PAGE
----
I favorably reviewed Quinn Golden's last release in the April 2001 issue of Blues Bytes. His new release, On Q, manages to inch by that previous one as the best work he has done so far for Ecko Records. That earlier release got a lot of airplay with "A Little Sumpin' Sumpin' " and "Dance Party," and this new release reprises that latter tune with "Dance Party 2002" and sets the tone for this excellent new release. It is a CD that will get lots of club play, as most of the songs would be considered dance tracks with the exceptions being "You're My Angel" and the funny "Ketchup On My Pants," where Quinn pleads that it was ketchup not lipstick on his pants. He is joined on this track by Sheba Potts-Wright (who has her own fine CD out on Ecko). My own favorite track is the upbeat "I Can't Give It Up," and my pick as this CD's "hit," although the ketchup song should get some airplay. This release follows the pattern established by this fine Memphis label of presenting their artists in a contemporary but very soulful southern manner. It is quite different than the mature contemporary soul releases coming out of L.A. or N.Y. This go around the sound is enhanced by the addition of Jim Spake on tenor sax and Allen Averyheart on alto sax. Please, if we could just eliminate the drum programming and give us a real live drummer, we'll be even more grateful. A happy fun release, and one you'll enjoy if you don't expect anything too deep. Visit Ecko records at www.eckorecords.com to learn about all their artists and releases.
--- Alan Shutro
A new young talent on the blues scene, Lisa Bourne, originally hails from New Orleans, but now calls California home. She shows the many influences of her hometown on her debut album, Bluehipnotik (JSP Records). Ms. Bourne is backed by the regular group of L.A. musicians used by producer Jimmy Morello, and they help make this CD a success, especially the stellar guitar work of Kirk Fletcher and John Marx. Not to be overlooked are the two sax players, Jonny Viau and Troy Jennings, and the rhythm section of bassist Rick Reed and drummer Paul Fasulo. Everyone gets to shine on the opening jump blues, "He's Trouble," written by Morello (like all of the other cuts on Bluehipnotik). I especially like Bourne's sassy vocals here. The guitar playing of Fletcher highlights the West Coast shuffle "I'm Looking." Bourne does a good Tina Turner imitation when she tells her man to "Just Leave." Also good is the scat singing she does on the Louis Jordan-esque jump tune, "Let Me Fly." The slow blues "Worry Mind" again puts the guitar players in the spotlight, while the sax boys get to show their stuff on the funky blues of "Low Down Maid." While Bourne will continue to mature as a singer with experience, Bluehipnotik is a good start. And it's always good to hear the increasingly excellent guitar work of Fletcher and songwriting of Morello.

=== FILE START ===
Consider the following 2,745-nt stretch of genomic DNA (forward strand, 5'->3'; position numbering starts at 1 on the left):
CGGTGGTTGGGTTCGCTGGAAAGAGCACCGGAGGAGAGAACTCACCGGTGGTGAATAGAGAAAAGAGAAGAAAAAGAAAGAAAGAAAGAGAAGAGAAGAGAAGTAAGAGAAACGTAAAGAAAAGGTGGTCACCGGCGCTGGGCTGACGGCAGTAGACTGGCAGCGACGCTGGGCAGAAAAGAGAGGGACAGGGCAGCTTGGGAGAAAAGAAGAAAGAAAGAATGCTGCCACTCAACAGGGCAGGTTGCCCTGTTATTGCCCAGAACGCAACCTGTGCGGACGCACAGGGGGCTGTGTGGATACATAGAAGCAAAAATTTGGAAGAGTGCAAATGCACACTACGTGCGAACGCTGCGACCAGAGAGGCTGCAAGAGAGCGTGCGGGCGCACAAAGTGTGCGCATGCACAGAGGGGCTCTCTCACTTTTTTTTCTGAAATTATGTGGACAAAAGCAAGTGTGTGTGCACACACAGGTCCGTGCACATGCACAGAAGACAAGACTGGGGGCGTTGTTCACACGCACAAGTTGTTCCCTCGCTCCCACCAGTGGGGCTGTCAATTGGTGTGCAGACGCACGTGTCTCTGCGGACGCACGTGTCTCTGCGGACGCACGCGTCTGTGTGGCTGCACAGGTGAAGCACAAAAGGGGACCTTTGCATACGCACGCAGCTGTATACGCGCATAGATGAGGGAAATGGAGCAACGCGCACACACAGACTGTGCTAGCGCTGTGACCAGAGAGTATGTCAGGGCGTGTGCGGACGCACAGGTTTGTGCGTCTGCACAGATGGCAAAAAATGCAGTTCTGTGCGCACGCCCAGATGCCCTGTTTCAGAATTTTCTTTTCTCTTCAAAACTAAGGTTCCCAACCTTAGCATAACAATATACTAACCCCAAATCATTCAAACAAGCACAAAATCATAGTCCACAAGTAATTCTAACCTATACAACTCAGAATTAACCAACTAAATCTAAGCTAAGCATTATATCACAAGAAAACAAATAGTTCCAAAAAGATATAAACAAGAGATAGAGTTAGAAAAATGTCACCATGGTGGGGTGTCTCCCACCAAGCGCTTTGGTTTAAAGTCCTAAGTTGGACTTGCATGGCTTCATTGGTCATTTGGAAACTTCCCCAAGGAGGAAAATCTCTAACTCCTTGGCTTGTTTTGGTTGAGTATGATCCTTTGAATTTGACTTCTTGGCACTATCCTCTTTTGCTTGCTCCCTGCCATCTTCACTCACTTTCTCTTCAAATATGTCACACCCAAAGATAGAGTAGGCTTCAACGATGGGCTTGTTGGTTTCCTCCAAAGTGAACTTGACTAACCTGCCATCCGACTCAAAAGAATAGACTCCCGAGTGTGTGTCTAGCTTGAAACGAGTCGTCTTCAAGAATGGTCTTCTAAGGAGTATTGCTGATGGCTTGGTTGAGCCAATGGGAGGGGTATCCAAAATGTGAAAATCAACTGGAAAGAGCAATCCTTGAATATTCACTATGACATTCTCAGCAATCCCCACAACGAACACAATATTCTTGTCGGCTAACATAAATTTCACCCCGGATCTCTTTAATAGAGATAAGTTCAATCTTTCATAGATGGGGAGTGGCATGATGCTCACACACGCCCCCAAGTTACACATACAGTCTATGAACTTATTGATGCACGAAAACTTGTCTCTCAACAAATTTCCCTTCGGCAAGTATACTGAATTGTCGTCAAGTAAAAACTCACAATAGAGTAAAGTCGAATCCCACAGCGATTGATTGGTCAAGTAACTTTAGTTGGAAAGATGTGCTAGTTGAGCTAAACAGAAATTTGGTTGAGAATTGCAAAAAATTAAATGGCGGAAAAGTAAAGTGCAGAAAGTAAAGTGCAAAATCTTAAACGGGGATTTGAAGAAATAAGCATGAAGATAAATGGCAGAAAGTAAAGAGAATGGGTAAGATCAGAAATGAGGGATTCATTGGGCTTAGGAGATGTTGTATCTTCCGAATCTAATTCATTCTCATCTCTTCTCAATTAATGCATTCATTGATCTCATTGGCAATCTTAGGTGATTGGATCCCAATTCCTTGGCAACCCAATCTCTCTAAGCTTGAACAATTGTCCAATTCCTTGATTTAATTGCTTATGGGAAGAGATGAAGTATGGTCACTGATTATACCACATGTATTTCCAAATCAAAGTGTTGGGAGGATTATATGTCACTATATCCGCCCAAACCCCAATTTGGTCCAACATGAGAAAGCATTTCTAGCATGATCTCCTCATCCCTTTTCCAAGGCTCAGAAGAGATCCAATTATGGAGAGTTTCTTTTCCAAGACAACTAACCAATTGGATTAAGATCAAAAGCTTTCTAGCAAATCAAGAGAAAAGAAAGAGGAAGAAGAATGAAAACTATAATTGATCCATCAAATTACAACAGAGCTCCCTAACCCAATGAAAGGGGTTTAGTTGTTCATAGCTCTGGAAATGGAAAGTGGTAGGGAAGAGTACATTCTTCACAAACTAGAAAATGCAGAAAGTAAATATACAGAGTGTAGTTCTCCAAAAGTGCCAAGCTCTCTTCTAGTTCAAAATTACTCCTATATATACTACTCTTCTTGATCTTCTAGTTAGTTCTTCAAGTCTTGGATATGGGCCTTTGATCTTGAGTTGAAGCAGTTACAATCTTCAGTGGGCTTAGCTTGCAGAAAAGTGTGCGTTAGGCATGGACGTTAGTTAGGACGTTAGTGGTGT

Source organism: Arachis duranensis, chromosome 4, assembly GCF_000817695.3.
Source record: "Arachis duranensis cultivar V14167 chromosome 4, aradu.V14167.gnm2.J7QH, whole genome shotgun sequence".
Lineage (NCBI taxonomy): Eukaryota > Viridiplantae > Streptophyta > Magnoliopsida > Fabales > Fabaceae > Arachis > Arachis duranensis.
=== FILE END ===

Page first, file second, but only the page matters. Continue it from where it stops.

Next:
Judging from the reviews of the recent independent film, Big Bad Love, it appears to be a relatively mediocre movie. But if you judge the film solely on its music soundtrack, Big Bad Love would be up for an Academy Award. I can't think of many films that have included so many great songs, almost all of them raw Mississippi Delta blues. Many of the performers also appeared in the film, although I've yet to see the movie to confirm this fact. The soundtrack CD on Nonesuch Records kicks off with a short slide guitar instrumental from Kenny Brown, a slow number titled "Boxcar Blues." This cut sets the tone for the rest of the disc, with plenty of raw and raucous back porch blues. R.L. Burnside contributes two very different cuts. The first is a live number, "Come On In," recorded at the Rhythm Room in Phoenix, presenting the Mississippi septuagenarian at his best --- performing in front of a packed house of adoring fans. The second cut is very different, as R.L. and a celebrity cast contribute to a cool version of Bob Dylan's "Everything Is Broken." Buddy Guy plays a guitar solo and James Cotton adds blues harmonica on this number, while the famous Hodges brothers of Memphis make up the rhythm section. There's one song from the late Junior Kimbrough, "Junior's Place," recorded in 1996. It's a typical raw, hypnotic Mississippi Delta blues like Kimbrough played many, many times at his juke joint in Chulahoma. Contributing to the grimness of this movie are a couple of cuts from Tom Waits, with the better being a typical Waits-style blues, "Long Way Home," given a different sound with the addition of French horn accompaniment. Other notable performers include Mississippi Delta singers, Asie Payton ("I Love You"), the great T-Model Ford (the high energy "She Asked Me So I Told Her") and Robert Belfour ("My Baby's Gone," with acoustic guitar from Belfour). Another notable name on the disc is Steve Earle, who does a John Prine-style vocal number backed by Peter Rowan on guitar, Norman Blake on dobro and Roy Huskey on acoustic bass. Since I apparently missed out on this movie when it made its short appearance in my town, I'll have to wait until it reaches cable. Until then, the soundtrack album will keep me satisfied.